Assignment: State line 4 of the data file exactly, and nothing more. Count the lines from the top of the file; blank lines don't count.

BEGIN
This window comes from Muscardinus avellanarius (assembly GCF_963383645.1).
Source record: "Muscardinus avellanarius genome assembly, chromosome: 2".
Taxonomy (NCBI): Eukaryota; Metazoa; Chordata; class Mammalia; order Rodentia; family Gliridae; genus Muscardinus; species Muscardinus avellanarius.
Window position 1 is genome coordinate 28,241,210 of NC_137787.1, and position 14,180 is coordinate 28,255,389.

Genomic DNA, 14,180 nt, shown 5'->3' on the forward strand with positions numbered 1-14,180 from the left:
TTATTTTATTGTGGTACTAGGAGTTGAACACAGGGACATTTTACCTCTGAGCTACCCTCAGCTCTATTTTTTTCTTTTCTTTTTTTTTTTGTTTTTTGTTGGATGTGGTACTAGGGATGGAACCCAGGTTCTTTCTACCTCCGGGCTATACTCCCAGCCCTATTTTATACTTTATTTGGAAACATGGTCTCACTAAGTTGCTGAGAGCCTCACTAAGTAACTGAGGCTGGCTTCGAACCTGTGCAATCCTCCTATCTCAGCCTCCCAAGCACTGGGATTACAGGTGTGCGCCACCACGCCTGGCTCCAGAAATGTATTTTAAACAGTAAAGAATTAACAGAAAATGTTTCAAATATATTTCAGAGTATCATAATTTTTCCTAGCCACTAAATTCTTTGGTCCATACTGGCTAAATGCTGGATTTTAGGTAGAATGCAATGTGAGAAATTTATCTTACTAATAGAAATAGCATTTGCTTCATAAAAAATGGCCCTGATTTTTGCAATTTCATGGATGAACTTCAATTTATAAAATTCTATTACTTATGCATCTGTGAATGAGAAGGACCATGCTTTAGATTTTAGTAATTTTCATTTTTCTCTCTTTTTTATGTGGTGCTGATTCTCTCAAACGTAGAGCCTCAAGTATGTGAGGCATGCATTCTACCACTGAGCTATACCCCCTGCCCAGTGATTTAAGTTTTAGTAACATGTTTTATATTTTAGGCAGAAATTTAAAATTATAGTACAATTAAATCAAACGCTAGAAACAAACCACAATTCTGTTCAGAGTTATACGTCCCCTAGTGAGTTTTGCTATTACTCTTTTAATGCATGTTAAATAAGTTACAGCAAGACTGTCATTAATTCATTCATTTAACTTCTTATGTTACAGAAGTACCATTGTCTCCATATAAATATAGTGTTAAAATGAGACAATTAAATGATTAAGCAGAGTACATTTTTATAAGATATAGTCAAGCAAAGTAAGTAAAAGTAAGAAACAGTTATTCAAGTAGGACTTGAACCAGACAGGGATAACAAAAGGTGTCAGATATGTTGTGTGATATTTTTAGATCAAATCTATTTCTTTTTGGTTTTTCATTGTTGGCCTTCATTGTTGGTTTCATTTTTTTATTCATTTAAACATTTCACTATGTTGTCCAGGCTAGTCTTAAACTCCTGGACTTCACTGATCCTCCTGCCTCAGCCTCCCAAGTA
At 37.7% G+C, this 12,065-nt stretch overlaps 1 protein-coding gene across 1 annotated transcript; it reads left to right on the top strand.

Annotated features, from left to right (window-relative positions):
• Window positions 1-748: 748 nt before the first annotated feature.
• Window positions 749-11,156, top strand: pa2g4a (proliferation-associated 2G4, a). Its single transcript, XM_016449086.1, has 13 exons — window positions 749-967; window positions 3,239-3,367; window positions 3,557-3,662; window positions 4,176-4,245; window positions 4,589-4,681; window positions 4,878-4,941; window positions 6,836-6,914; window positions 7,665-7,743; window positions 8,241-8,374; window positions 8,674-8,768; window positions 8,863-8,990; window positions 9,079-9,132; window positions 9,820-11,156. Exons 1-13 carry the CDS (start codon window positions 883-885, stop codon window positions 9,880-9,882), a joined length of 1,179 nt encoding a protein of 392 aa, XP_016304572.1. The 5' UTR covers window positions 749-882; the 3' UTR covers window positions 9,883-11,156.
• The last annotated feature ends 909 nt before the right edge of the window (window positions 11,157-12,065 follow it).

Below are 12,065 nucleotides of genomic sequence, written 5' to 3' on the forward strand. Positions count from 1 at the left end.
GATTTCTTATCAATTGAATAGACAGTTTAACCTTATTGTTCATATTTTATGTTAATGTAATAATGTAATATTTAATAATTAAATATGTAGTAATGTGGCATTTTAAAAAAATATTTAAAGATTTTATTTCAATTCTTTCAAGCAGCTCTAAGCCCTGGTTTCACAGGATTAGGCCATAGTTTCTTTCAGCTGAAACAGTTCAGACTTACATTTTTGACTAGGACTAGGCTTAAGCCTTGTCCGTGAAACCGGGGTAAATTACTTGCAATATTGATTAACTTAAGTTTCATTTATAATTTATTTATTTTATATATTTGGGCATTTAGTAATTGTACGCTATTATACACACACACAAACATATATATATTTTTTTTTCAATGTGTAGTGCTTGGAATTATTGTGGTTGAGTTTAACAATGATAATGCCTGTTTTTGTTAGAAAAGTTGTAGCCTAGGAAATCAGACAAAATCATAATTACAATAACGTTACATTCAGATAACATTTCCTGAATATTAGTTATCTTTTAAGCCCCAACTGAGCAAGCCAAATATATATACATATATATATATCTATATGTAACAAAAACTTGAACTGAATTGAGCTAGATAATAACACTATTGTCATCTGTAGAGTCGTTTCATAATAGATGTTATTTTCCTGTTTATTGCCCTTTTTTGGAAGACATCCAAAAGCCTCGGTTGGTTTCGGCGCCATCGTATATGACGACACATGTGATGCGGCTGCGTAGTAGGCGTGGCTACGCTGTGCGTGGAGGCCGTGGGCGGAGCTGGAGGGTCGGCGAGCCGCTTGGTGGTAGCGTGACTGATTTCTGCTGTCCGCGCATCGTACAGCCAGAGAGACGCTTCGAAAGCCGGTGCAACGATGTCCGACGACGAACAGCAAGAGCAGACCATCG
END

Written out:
Window position 1 is genome coordinate 28,241,210 of NC_137787.1, and position 14,180 is coordinate 28,255,389.